The only real difference between the Eastern and Midwestern wormsnakes has to do with the scales on the top of the head from the eyes to the snout. These scales are fused for the Midwestern wormsnake, while they remain separate for the Eastern wormsnake.

Photo courtesy Greg Schechter, license: CC BY 3.0

Eastern Wormsnake (Carphophis amoenus amoenus)

Eastern Wormsnake (Carphophis amoenus amoenus)

Length: 7.5-11 inches

Color of back: pinkish-brown, brown, dark brown; Color of belly: light pink to coral pink

Location in Ohio: southeast and south-central Ohio.

ODNR | OPLIN | Wikipedia

Photo courtesy John Sullivan, license: CC BY-SA 3.0

Midwestern Wormsnake (Carphophis amoenus helenae)

Midwestern Wormsnake (Carphophis amoenus helenae)

Length: 7.5 – 11 inches

Color of back: pinkish-brown, brown, dark brown; Color of belly: light pink to coral pink

Location in Ohio: southern third of the state.

ODNR | OPLIN | Wikipedia

Brown snakes

Both the Northern and Midland Brownsnakes have two dark lines running down their backs. However the Midland Brownsnake also has some dark lines crossing over its back creating a ladder-like look. The two species do interbreed producing what are called intergrade offspring with characteristics of both parents.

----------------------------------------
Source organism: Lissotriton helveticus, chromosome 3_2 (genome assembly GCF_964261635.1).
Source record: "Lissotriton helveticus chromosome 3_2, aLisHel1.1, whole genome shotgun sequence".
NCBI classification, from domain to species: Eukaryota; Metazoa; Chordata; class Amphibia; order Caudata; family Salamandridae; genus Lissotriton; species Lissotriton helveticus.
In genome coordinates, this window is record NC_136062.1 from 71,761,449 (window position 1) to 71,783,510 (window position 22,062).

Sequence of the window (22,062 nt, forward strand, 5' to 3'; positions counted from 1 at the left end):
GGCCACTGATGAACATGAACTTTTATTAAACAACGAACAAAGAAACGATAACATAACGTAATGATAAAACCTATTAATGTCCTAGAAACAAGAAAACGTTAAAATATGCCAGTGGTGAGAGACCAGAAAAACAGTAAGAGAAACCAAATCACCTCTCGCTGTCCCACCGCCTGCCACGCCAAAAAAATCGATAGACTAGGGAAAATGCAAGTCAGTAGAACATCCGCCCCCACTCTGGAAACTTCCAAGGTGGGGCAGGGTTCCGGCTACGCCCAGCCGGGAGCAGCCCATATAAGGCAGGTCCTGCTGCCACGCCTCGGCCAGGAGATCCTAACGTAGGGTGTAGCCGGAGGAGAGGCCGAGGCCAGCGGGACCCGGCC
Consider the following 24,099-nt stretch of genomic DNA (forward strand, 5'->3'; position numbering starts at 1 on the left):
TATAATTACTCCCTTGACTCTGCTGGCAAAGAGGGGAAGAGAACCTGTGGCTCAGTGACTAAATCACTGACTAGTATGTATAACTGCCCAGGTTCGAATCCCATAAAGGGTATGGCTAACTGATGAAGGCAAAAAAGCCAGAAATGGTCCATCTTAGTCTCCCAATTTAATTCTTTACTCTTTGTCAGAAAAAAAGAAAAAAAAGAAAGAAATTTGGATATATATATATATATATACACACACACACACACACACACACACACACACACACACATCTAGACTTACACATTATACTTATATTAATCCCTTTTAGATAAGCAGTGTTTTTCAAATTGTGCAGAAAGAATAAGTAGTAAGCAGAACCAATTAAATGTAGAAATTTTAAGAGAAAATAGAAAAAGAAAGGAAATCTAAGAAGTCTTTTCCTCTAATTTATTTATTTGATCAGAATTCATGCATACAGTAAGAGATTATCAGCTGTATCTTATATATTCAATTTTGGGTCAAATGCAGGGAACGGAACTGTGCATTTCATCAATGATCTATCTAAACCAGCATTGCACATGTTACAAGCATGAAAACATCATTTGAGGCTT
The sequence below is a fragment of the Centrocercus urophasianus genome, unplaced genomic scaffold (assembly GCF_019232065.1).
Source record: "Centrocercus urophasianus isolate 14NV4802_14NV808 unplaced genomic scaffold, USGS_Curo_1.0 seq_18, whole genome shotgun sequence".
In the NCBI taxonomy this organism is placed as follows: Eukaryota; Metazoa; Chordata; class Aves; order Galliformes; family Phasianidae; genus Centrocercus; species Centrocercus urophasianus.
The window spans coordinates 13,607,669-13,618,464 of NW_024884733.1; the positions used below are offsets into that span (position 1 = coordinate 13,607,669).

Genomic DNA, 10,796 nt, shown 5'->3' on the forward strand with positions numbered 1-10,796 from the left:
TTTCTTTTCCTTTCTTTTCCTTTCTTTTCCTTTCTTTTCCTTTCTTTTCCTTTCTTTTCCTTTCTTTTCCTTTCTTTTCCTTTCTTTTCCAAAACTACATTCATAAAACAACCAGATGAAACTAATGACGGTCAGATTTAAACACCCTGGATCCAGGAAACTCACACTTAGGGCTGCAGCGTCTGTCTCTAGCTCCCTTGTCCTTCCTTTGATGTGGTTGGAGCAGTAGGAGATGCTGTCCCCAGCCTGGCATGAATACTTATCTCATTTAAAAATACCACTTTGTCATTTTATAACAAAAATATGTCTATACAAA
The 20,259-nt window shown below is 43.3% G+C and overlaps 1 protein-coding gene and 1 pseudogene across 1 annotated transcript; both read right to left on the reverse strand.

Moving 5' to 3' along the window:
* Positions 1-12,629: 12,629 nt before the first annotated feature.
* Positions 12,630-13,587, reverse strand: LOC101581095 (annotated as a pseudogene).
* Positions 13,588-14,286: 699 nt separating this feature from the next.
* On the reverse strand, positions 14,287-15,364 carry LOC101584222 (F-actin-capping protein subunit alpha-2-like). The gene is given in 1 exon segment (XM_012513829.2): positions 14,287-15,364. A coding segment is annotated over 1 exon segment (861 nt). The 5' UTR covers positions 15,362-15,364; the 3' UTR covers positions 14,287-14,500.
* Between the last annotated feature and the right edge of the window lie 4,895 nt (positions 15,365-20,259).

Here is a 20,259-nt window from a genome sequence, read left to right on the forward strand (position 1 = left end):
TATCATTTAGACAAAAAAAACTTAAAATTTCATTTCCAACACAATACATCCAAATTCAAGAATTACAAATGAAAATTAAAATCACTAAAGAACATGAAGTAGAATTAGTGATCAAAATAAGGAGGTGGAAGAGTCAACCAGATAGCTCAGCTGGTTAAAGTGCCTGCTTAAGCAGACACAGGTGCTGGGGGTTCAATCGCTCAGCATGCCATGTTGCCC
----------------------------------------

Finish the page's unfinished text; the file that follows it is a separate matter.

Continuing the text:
The distribution of the population in Ohio has something of a “T” shape; it is found in most of northern Ohio, and in a band that runs from north to south through the center of Ohio.

Northern Brownsnake (Storeria dekayi dekayi)

Northern Brownsnake (Storeria dekayi dekayi)

Length: 9 – 13 inches

Color of back: brown with two parallel lines of dark spots running down its back; Color of head: Dark brown on top, with thin, brown marks on the sides of the head

ODNR | OPLIN |Wikipedia

Head of Northern Brownsnake (Storeria dekayi dekayi)Both the Northern and Midland Brownsnake head have dark brown marks on the side of their heads.

Photo courtesy Benny Mazur, license: CC BY 2.0